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Worshipping TrinityFocus of worship

The songs sung in some churches are, frankly, at the best naff and at the worst sentimental trash. Here is a book that rightly wants worship to refocus more substantially on the Godhead: the Trinity. It is Worshipping Trinity, by Robin Parry (Paternoster, 2005, ISBN 1-84227-347-7).

It's a fairly easy read, thanks to its chirpy style (sometimes unnecessarily slangy), but it has some sound theological truth to convey in the overall context of the worship we offer.

God is 'being in communion'.  (p80)

Spirit-led worship may be found where incense rises and liturgy is sung just as much as it may be found where flags are waved and the singing is in tongues. And the converse is true—all that glitters is not gold, all that shouts and shakes or glows and rises before the Lord is not worship.  (p98)

The Trinitarian view of worship presented by the Bible…does not call people to whip themselves up into a worship frenzy but simply points people to the worship that Christ is currently offering and invites them to join him in it.  (p101)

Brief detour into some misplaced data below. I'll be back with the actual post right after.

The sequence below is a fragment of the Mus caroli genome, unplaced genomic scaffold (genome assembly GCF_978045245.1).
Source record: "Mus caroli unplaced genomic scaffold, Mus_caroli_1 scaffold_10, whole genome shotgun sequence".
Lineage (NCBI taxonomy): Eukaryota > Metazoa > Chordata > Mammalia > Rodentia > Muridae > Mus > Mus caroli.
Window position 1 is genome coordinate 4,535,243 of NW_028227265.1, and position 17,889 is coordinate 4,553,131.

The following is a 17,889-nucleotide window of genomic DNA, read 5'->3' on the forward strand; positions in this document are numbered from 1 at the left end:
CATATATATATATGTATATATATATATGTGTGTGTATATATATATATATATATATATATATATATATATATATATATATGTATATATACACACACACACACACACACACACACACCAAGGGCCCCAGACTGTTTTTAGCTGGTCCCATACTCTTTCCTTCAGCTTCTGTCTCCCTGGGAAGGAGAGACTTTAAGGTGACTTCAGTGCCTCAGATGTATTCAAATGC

In contemporary Christian worship one can detect clear trends in certain sections of the church in which the Father is increasingly neglected… Jesus comes to us and invites us to join him in his worship of the Father—so to bypass the Father is to dishonour Jesus.  (p105)

We need to grasp hold of the mystery of the Spirit as an inspiration to worship. People are fed up with the neat 'God in a box' that churches have sometimes served up, and the recovery of the transcendent and mysterious in worship is a positive imperative. So, rather than seeing the mysteriousness of the Spirit as a hindrance to worship, let's use it as an opportunity to refresh worship.  (p118)

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